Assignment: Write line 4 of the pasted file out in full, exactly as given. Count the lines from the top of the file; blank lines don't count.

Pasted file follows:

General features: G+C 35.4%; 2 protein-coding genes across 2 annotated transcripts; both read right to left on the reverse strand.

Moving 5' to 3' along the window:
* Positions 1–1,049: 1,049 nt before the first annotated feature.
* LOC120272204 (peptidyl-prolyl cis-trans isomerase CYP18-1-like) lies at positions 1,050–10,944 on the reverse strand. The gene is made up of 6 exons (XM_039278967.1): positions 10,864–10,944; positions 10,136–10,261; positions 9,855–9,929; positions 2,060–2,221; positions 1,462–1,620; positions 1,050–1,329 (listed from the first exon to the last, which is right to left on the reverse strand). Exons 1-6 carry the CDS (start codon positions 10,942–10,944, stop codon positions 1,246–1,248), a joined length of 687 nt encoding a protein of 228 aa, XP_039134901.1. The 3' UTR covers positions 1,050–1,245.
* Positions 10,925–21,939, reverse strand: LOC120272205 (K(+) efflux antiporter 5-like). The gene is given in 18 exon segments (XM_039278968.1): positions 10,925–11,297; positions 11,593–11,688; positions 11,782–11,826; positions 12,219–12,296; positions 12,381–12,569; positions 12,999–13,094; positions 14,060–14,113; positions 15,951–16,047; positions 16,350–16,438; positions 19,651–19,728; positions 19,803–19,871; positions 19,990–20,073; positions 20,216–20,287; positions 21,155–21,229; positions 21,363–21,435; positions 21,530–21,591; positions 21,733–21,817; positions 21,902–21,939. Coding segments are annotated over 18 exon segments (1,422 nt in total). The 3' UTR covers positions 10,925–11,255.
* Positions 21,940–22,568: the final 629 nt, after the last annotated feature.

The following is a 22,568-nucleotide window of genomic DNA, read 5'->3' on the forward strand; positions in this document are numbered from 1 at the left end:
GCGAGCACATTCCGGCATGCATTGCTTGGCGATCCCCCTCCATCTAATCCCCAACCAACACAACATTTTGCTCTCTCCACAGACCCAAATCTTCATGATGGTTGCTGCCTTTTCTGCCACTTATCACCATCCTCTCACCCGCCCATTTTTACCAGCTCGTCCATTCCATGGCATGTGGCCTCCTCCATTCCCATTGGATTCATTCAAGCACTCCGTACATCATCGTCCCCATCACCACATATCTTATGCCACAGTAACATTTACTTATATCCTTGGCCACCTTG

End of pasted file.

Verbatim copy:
* LOC120272204 (peptidyl-prolyl cis-trans isomerase CYP18-1-like) lies at positions 1,050–10,944 on the reverse strand. The gene is made up of 6 exons (XM_039278967.1): positions 10,864–10,944; positions 10,136–10,261; positions 9,855–9,929; positions 2,060–2,221; positions 1,462–1,620; positions 1,050–1,329 (listed from the first exon to the last, which is right to left on the reverse strand). Exons 1-6 carry the CDS (start codon positions 10,942–10,944, stop codon positions 1,246–1,248), a joined length of 687 nt encoding a protein of 228 aa, XP_039134901.1. The 3' UTR covers positions 1,050–1,245.